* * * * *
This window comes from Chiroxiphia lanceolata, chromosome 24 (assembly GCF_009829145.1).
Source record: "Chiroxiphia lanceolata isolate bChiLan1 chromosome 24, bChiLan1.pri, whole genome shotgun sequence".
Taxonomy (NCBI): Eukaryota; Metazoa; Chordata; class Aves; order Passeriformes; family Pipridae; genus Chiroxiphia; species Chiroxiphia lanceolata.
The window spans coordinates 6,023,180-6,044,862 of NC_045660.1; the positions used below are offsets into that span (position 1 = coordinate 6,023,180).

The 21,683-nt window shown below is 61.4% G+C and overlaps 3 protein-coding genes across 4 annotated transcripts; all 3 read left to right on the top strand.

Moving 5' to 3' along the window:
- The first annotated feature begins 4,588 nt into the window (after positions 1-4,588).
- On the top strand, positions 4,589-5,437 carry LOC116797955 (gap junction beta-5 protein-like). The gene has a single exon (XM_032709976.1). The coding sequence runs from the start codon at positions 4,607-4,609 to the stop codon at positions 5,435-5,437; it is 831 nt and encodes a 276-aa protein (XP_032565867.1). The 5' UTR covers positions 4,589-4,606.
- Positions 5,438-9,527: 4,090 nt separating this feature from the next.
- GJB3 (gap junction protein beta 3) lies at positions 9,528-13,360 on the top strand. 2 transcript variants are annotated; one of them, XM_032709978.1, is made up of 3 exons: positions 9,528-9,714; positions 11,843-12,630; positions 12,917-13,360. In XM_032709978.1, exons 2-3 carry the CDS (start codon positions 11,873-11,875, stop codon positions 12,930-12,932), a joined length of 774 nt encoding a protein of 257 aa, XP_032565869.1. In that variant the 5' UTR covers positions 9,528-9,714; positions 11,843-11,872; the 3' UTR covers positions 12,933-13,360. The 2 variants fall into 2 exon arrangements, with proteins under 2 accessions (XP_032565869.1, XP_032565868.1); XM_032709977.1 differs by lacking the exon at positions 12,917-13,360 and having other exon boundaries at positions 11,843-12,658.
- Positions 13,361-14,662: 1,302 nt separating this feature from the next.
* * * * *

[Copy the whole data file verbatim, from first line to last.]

This window comes from Chiroxiphia lanceolata, chromosome 24 (assembly GCF_009829145.1).
Source record: "Chiroxiphia lanceolata isolate bChiLan1 chromosome 24, bChiLan1.pri, whole genome shotgun sequence".
Taxonomy (NCBI): Eukaryota; Metazoa; Chordata; class Aves; order Passeriformes; family Pipridae; genus Chiroxiphia; species Chiroxiphia lanceolata.
The window spans coordinates 6,023,180-6,044,862 of NC_045660.1; the positions used below are offsets into that span (position 1 = coordinate 6,023,180).

The 21,683-nt window shown below is 61.4% G+C and overlaps 3 protein-coding genes across 4 annotated transcripts; all 3 read left to right on the top strand.

Moving 5' to 3' along the window:
- The first annotated feature begins 4,588 nt into the window (after positions 1-4,588).
- On the top strand, positions 4,589-5,437 carry LOC116797955 (gap junction beta-5 protein-like). The gene has a single exon (XM_032709976.1). The coding sequence runs from the start codon at positions 4,607-4,609 to the stop codon at positions 5,435-5,437; it is 831 nt and encodes a 276-aa protein (XP_032565867.1). The 5' UTR covers positions 4,589-4,606.
- Positions 5,438-9,527: 4,090 nt separating this feature from the next.
- GJB3 (gap junction protein beta 3) lies at positions 9,528-13,360 on the top strand. 2 transcript variants are annotated; one of them, XM_032709978.1, is made up of 3 exons: positions 9,528-9,714; positions 11,843-12,630; positions 12,917-13,360. In XM_032709978.1, exons 2-3 carry the CDS (start codon positions 11,873-11,875, stop codon positions 12,930-12,932), a joined length of 774 nt encoding a protein of 257 aa, XP_032565869.1. In that variant the 5' UTR covers positions 9,528-9,714; positions 11,843-11,872; the 3' UTR covers positions 12,933-13,360. The 2 variants fall into 2 exon arrangements, with proteins under 2 accessions (XP_032565869.1, XP_032565868.1); XM_032709977.1 differs by lacking the exon at positions 12,917-13,360 and having other exon boundaries at positions 11,843-12,658.
- Positions 13,361-14,662: 1,302 nt separating this feature from the next.